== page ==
Twitch streamers have come together to ask the platform to do better. The hashtag #DoBetterTwitch began circulating on Twitter with streamers sharing their horrible experiences of being targeted for harassment.

Most recently, female and minority streamers have been subjected to bot-fueled "hate raids," where a swarm of bots all invade a streamer's channel to start spamming the chat with hateful slurs or comments. You can see an example of this courtesy of Critical Bard, who shared a particularly ugly raid on social media.

There's a lot more going on, and Kotaku has a pretty good write-up about the whole situation.

Twitch has since responded to the #DoBetterTwitch campaign and acknowledged that it "needs to do more" to combat hate and harassment.

"We’ve seen a lot of conversation about botting, hate raids, and other forms of harassment targeting marginalized creators," wrote Twitch in a series of tweets. “You’re asking us to do better, and we know we need to do more to address these issues.”

Related: Twitch Will Now Tell Suspended Users What They Did Wrong

Thanks to the campaign, Twitch was "able to identify a vulnerability in our proactive filters, and have rolled out an update to close this gap and better detect hate speech in chat."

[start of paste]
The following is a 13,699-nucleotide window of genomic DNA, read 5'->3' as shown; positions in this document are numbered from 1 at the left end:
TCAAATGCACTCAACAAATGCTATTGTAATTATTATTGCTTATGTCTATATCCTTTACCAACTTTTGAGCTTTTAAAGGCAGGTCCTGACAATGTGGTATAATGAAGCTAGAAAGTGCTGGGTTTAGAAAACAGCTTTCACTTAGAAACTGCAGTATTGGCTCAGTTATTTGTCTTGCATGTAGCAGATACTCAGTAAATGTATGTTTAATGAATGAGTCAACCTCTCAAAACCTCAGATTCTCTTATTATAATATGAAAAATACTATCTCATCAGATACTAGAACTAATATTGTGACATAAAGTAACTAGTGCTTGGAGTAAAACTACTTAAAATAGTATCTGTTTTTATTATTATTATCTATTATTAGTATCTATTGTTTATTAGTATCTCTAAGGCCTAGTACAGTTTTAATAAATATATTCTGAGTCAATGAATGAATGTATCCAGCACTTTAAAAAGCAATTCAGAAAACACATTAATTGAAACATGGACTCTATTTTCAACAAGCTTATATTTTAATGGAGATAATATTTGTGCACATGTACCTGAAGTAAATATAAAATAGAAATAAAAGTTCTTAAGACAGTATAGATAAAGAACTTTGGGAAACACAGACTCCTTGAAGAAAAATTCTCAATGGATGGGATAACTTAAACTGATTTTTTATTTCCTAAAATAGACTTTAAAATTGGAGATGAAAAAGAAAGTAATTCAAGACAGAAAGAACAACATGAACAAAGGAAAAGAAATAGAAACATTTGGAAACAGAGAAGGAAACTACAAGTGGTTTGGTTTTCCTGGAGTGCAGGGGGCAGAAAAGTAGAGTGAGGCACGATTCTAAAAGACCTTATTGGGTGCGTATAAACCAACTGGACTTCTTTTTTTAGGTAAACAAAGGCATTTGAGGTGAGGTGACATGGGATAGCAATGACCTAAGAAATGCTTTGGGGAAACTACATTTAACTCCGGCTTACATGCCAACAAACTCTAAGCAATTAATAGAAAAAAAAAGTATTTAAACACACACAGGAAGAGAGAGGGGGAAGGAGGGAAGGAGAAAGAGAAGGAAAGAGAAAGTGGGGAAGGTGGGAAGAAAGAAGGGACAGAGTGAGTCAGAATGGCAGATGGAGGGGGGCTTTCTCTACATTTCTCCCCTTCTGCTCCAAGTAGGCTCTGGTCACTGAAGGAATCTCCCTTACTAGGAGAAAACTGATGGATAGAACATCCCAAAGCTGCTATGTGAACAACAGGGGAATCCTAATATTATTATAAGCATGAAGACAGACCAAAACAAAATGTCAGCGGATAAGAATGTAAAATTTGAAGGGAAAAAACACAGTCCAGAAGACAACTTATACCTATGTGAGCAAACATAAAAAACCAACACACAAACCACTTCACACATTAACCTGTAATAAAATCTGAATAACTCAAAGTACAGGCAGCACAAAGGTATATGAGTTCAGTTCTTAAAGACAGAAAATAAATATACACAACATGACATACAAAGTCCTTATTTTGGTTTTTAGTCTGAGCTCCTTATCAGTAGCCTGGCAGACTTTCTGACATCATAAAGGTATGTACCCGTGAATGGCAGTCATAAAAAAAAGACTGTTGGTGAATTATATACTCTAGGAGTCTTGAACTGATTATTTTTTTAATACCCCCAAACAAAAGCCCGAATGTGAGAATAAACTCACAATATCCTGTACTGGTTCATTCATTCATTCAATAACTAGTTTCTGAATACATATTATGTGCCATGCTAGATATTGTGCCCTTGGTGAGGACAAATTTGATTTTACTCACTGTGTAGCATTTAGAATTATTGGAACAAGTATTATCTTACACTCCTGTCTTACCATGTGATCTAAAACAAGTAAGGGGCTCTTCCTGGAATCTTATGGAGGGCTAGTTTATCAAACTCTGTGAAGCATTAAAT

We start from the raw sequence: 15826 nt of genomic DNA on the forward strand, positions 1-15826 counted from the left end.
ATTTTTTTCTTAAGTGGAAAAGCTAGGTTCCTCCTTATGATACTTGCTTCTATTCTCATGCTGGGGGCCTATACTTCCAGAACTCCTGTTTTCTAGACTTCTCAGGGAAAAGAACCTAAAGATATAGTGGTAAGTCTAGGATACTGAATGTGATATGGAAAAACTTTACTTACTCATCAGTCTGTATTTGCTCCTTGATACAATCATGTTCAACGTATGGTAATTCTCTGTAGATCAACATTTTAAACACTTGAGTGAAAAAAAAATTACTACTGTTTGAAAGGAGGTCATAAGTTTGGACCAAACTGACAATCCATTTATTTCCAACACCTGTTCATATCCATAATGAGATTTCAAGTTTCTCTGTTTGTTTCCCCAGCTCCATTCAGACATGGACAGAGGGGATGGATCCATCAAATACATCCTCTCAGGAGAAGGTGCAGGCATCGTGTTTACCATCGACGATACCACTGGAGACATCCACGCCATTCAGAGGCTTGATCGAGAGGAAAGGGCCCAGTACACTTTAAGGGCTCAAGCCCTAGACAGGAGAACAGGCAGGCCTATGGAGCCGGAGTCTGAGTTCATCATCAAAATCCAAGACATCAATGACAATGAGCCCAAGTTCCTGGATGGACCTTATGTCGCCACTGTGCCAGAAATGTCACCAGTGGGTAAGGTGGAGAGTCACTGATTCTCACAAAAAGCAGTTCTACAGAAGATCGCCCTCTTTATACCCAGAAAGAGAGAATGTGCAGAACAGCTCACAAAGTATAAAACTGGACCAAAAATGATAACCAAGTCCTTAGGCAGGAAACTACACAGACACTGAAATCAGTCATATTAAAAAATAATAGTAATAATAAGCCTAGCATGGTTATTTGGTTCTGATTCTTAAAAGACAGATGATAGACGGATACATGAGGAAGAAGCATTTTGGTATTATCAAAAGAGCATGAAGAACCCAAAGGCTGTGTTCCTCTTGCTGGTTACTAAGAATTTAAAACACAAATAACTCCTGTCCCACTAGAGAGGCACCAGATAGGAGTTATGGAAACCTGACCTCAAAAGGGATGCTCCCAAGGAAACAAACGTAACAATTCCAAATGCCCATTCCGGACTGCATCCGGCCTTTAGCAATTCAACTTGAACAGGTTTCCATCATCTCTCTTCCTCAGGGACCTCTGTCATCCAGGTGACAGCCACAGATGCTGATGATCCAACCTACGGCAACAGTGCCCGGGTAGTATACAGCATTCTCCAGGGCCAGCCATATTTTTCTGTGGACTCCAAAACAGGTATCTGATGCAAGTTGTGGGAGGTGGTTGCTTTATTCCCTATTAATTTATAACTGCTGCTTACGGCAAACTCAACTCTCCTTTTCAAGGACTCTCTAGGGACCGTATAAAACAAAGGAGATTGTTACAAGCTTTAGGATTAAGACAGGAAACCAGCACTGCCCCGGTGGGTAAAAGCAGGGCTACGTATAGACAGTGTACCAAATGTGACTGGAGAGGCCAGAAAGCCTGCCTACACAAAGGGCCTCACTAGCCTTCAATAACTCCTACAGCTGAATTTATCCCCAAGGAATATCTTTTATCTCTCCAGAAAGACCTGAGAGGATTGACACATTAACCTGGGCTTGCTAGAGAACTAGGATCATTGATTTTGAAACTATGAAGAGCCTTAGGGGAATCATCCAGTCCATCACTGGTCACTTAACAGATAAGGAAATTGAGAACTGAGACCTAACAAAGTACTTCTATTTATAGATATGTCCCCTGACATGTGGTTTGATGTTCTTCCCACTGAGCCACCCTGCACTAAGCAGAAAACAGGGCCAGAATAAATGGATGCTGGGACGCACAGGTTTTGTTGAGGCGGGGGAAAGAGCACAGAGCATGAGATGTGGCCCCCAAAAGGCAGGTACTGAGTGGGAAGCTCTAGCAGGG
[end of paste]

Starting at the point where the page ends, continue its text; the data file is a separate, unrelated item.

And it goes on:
Additionally, Twitch said that it will launch a "channel-level ban evasion detection and account verification improvements later this year," and it would be "reaching out to community members to learn about their experiences." In the meantime, Twitch encourages streamers to share their experiences via its Uservoice feedback system.


This isn't the first time Twitch has come under fire for allowing hate and harassment to run rampant on its platform. In 2020, Twitch's own analysis found it took action on only 15% of user-generated reports--an appallingly low number given the sheer volume it receives annually. As such, the company announced it would be hiring an outside law firm to investigate these reports and work with local law enforcement.

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